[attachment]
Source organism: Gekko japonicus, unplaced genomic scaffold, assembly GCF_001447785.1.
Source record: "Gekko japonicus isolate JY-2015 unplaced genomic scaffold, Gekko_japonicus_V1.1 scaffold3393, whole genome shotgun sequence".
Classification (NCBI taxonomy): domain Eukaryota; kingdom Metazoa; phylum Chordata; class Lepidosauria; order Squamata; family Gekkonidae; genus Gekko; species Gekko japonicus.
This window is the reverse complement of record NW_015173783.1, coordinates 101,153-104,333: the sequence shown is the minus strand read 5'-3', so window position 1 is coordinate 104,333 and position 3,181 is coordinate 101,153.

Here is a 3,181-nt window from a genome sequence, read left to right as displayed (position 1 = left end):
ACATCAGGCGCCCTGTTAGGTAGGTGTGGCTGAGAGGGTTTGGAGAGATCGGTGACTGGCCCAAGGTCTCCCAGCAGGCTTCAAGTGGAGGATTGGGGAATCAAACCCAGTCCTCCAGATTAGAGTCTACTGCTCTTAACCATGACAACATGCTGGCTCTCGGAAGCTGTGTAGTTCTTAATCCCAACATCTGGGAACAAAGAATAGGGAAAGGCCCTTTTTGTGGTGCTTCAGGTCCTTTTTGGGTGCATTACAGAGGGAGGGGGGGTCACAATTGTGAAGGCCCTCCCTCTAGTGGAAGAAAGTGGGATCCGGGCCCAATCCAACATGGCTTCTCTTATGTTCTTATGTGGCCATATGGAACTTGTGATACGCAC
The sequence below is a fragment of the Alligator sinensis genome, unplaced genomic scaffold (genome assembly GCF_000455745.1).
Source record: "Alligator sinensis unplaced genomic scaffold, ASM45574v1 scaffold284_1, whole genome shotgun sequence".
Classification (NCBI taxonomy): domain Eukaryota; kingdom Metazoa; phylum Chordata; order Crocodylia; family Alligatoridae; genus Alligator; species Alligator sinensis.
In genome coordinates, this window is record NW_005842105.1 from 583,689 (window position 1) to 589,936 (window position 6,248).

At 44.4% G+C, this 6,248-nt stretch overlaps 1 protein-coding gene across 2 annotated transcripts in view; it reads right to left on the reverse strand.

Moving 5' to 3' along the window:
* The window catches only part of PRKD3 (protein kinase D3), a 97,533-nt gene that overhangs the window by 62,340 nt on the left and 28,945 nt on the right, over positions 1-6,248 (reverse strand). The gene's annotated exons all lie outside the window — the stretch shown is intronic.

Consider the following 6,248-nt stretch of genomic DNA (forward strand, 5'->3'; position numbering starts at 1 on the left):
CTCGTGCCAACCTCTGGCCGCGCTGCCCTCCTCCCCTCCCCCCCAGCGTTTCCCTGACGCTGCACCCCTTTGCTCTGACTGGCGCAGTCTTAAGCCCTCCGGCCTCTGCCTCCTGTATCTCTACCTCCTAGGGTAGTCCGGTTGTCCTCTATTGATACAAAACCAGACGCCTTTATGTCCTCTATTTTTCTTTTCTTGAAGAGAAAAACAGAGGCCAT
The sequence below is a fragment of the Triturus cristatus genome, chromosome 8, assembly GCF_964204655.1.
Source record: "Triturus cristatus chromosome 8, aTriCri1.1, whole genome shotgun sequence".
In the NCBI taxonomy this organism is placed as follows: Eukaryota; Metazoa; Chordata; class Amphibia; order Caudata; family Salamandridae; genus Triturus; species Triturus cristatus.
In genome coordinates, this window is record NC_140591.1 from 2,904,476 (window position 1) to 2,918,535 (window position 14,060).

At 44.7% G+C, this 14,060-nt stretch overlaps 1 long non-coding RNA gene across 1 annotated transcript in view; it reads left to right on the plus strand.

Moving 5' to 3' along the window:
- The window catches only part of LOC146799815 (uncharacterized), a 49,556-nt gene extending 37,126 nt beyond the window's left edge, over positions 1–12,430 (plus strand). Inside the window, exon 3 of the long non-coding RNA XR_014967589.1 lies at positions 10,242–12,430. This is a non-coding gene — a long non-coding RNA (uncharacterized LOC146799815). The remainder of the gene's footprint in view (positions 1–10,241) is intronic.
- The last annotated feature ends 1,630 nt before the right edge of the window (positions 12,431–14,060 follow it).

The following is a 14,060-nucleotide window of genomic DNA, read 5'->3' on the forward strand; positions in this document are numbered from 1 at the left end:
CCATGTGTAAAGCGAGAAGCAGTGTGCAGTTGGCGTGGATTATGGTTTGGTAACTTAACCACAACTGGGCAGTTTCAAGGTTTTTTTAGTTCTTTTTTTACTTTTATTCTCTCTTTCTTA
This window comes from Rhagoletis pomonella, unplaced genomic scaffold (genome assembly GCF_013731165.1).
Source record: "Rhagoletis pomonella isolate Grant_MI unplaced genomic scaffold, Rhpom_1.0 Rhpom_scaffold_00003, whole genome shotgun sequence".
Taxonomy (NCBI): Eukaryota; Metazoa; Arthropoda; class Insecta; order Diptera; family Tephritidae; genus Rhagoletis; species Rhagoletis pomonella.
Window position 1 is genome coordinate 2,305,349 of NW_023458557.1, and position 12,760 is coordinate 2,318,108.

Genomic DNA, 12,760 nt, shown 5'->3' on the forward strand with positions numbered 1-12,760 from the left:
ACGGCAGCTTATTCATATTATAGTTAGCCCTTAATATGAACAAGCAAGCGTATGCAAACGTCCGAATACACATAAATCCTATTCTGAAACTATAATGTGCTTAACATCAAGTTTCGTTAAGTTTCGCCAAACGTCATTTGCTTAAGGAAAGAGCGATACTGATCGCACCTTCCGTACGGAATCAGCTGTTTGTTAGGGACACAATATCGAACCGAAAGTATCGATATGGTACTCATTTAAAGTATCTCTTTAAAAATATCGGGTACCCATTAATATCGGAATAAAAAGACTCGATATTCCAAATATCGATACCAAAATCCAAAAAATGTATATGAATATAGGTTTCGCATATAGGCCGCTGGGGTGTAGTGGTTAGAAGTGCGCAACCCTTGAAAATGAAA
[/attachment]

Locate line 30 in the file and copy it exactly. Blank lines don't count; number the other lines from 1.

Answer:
Genomic DNA, 12,760 nt, shown 5'->3' on the forward strand with positions numbered 1-12,760 from the left: